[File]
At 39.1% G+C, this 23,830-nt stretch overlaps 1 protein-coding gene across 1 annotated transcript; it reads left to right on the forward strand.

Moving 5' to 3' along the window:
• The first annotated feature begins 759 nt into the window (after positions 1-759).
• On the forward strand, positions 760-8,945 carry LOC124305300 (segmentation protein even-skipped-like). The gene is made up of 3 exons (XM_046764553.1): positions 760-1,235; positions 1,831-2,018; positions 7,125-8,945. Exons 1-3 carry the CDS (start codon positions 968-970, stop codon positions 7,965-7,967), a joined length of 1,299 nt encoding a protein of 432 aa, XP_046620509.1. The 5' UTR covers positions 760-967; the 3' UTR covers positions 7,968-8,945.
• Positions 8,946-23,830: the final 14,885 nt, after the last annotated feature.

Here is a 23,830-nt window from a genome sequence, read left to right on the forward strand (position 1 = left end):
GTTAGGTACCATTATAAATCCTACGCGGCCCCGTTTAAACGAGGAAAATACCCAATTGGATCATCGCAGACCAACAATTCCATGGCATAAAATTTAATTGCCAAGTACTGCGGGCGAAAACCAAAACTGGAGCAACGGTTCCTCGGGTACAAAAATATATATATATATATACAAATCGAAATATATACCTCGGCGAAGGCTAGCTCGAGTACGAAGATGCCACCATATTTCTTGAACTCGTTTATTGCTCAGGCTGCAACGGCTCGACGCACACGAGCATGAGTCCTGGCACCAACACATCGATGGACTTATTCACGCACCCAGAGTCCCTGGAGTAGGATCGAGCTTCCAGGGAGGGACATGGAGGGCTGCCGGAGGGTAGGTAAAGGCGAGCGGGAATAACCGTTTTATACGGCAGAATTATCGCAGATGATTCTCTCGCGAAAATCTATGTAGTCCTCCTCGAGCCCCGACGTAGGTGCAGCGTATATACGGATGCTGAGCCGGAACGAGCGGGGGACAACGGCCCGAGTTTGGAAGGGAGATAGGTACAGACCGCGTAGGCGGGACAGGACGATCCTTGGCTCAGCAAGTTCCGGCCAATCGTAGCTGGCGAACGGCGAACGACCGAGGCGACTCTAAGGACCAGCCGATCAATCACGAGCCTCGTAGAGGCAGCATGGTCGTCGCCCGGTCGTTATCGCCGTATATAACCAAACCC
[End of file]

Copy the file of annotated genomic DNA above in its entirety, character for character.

At 39.1% G+C, this 23,830-nt stretch overlaps 1 protein-coding gene across 1 annotated transcript; it reads left to right on the forward strand.

Moving 5' to 3' along the window:
• The first annotated feature begins 759 nt into the window (after positions 1-759).
• On the forward strand, positions 760-8,945 carry LOC124305300 (segmentation protein even-skipped-like). The gene is made up of 3 exons (XM_046764553.1): positions 760-1,235; positions 1,831-2,018; positions 7,125-8,945. Exons 1-3 carry the CDS (start codon positions 968-970, stop codon positions 7,965-7,967), a joined length of 1,299 nt encoding a protein of 432 aa, XP_046620509.1. The 5' UTR covers positions 760-967; the 3' UTR covers positions 7,968-8,945.
• Positions 8,946-23,830: the final 14,885 nt, after the last annotated feature.

Here is a 23,830-nt window from a genome sequence, read left to right on the forward strand (position 1 = left end):
GTTAGGTACCATTATAAATCCTACGCGGCCCCGTTTAAACGAGGAAAATACCCAATTGGATCATCGCAGACCAACAATTCCATGGCATAAAATTTAATTGCCAAGTACTGCGGGCGAAAACCAAAACTGGAGCAACGGTTCCTCGGGTACAAAAATATATATATATATATACAAATCGAAATATATACCTCGGCGAAGGCTAGCTCGAGTACGAAGATGCCACCATATTTCTTGAACTCGTTTATTGCTCAGGCTGCAACGGCTCGACGCACACGAGCATGAGTCCTGGCACCAACACATCGATGGACTTATTCACGCACCCAGAGTCCCTGGAGTAGGATCGAGCTTCCAGGGAGGGACATGGAGGGCTGCCGGAGGGTAGGTAAAGGCGAGCGGGAATAACCGTTTTATACGGCAGAATTATCGCAGATGATTCTCTCGCGAAAATCTATGTAGTCCTCCTCGAGCCCCGACGTAGGTGCAGCGTATATACGGATGCTGAGCCGGAACGAGCGGGGGACAACGGCCCGAGTTTGGAAGGGAGATAGGTACAGACCGCGTAGGCGGGACAGGACGATCCTTGGCTCAGCAAGTTCCGGCCAATCGTAGCTGGCGAACGGCGAACGACCGAGGCGACTCTAAGGACCAGCCGATCAATCACGAGCCTCGTAGAGGCAGCATGGTCGTCGCCCGGTCGTTATCGCCGTATATAACCAAACCC